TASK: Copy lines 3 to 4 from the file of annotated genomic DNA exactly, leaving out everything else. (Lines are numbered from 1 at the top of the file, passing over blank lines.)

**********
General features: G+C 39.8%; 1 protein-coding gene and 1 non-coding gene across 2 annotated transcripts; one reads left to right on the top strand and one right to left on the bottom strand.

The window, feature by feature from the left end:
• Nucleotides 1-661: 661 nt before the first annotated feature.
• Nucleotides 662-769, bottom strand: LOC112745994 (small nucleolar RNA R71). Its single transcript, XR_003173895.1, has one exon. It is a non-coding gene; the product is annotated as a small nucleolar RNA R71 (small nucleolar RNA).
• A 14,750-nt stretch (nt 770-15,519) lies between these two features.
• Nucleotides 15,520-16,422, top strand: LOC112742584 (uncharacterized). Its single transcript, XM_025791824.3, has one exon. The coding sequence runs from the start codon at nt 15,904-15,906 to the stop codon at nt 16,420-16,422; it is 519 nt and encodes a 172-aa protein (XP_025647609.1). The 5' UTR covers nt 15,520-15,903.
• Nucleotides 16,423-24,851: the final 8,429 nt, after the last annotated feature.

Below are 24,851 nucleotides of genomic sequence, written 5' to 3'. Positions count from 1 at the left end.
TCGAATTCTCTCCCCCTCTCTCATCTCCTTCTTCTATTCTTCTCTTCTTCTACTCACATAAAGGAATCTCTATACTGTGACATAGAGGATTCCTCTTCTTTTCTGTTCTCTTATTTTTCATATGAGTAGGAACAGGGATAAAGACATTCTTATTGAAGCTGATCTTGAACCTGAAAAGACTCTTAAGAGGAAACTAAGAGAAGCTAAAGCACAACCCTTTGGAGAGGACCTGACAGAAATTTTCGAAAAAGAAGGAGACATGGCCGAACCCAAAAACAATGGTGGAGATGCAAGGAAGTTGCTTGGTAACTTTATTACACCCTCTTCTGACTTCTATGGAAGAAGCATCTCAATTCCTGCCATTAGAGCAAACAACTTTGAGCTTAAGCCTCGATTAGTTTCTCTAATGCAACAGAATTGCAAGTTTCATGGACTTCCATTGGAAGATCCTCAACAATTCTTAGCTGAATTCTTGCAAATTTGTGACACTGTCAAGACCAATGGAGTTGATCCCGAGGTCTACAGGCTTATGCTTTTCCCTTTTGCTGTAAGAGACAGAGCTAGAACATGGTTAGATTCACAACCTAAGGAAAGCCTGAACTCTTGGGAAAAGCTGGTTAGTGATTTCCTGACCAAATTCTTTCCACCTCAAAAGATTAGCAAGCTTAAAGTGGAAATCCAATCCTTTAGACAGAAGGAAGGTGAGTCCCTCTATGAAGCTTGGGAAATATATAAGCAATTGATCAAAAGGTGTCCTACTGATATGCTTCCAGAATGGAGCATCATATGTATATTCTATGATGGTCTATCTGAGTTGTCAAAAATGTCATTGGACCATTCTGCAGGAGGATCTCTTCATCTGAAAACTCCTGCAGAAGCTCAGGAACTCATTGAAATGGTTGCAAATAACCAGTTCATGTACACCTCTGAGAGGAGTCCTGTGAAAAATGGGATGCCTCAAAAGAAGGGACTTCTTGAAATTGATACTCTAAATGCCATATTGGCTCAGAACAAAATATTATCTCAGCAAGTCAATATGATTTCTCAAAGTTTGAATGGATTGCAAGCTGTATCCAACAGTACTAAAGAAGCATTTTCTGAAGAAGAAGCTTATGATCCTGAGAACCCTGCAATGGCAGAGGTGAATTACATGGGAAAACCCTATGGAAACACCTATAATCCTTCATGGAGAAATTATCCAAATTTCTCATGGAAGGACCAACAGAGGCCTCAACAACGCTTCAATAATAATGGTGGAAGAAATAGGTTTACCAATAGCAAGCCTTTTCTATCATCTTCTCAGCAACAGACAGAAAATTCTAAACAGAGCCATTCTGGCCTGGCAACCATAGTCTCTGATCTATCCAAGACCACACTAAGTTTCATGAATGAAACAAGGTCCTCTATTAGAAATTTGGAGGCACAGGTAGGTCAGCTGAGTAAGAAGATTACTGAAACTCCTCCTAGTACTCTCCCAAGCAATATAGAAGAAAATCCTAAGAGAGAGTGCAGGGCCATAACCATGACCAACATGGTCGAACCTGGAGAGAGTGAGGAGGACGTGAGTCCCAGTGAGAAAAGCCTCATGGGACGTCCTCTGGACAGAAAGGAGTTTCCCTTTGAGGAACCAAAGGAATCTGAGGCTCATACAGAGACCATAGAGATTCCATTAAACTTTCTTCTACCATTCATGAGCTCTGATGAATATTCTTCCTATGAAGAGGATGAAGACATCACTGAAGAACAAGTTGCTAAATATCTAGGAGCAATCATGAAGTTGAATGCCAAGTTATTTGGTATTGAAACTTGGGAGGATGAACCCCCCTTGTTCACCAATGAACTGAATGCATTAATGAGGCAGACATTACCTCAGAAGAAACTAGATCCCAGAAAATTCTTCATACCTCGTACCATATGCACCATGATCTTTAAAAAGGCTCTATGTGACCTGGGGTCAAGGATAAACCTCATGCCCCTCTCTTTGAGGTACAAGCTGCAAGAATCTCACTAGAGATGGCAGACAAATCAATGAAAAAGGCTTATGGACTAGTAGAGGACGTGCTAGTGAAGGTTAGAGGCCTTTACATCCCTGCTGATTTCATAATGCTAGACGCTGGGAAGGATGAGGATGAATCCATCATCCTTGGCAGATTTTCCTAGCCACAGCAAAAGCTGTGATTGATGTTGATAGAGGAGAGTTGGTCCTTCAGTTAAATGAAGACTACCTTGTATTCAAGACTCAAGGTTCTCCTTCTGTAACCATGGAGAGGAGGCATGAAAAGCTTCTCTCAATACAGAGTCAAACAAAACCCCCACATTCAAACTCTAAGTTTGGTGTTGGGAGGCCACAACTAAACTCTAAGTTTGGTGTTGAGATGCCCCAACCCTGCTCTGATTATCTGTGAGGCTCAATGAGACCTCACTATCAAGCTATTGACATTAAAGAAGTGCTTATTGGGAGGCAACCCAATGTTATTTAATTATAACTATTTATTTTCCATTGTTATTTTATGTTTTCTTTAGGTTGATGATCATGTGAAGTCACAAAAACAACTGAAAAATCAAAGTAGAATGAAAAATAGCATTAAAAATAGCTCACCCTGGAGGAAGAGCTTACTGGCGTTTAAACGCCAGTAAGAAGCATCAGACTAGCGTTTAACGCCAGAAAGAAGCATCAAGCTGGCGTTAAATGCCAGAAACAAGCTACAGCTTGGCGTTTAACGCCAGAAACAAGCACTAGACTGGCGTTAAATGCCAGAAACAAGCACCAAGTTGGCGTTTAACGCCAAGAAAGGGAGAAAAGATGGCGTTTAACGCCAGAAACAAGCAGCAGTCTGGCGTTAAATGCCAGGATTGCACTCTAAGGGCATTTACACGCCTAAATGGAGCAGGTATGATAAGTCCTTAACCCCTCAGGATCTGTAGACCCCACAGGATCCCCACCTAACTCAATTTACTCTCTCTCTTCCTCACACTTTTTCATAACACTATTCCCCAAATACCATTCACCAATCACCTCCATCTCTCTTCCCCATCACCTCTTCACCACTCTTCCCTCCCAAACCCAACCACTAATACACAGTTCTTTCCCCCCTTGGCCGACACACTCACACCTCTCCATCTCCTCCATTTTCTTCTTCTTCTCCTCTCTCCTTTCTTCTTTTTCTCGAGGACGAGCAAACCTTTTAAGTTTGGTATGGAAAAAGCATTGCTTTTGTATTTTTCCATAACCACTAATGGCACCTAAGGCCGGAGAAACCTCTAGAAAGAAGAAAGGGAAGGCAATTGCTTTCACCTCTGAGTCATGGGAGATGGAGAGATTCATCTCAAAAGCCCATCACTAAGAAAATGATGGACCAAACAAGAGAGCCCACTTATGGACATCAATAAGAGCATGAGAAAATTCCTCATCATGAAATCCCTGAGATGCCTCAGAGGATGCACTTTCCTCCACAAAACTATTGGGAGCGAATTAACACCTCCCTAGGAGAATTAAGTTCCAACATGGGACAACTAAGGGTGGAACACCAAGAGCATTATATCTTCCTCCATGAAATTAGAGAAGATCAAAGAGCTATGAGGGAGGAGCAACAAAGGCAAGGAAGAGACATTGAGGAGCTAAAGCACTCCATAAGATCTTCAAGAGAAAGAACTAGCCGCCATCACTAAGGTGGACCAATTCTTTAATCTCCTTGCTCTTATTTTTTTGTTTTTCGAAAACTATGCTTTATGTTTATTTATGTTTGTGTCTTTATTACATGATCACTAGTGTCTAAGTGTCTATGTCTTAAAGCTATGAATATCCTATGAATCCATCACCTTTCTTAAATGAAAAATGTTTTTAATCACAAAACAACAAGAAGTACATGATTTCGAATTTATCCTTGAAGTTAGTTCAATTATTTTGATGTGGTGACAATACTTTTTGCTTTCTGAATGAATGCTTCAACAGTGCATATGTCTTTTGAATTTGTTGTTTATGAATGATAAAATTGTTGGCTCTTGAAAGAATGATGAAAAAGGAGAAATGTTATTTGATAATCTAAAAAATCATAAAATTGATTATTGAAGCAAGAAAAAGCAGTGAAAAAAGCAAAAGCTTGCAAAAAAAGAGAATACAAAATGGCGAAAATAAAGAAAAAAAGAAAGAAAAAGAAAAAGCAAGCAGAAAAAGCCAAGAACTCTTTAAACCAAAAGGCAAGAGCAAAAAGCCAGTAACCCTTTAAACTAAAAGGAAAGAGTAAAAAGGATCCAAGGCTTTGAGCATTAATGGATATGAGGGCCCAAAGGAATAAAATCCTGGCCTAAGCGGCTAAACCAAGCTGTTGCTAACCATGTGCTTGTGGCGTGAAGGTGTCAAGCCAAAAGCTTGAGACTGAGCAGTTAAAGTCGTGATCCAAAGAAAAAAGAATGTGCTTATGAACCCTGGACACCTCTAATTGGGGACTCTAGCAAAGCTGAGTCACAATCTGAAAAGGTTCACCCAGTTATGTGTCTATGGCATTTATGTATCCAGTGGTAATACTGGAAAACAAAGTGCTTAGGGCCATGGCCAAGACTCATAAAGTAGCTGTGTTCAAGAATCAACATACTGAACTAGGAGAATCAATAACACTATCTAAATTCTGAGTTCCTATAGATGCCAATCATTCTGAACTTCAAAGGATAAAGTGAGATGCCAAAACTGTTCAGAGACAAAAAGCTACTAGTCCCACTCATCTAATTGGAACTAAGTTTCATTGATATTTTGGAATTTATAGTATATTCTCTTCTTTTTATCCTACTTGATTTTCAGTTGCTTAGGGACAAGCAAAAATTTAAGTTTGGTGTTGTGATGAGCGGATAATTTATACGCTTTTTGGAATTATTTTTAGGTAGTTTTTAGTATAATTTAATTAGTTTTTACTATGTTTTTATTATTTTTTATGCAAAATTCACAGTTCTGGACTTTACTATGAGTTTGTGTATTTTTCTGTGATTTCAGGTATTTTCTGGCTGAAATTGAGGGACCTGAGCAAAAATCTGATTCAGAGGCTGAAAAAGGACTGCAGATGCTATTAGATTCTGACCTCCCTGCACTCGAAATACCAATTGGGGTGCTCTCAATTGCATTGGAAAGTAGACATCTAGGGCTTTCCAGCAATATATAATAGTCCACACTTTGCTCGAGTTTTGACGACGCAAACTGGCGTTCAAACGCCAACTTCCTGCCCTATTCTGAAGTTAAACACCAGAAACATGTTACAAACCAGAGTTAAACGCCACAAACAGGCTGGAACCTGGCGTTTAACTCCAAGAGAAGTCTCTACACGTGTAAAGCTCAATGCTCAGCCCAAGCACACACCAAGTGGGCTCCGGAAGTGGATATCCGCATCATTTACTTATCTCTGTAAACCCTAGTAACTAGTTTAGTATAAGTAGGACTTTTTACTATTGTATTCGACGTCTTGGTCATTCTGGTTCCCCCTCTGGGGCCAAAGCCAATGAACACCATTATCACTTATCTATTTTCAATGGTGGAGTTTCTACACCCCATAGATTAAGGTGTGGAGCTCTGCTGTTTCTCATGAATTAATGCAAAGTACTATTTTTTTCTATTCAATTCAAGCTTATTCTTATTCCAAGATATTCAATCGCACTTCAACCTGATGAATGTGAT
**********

• Nucleotides 1-661: 661 nt before the first annotated feature.
• Nucleotides 662-769, bottom strand: LOC112745994 (small nucleolar RNA R71). Its single transcript, XR_003173895.1, has one exon. It is a non-coding gene; the product is annotated as a small nucleolar RNA R71 (small nucleolar RNA).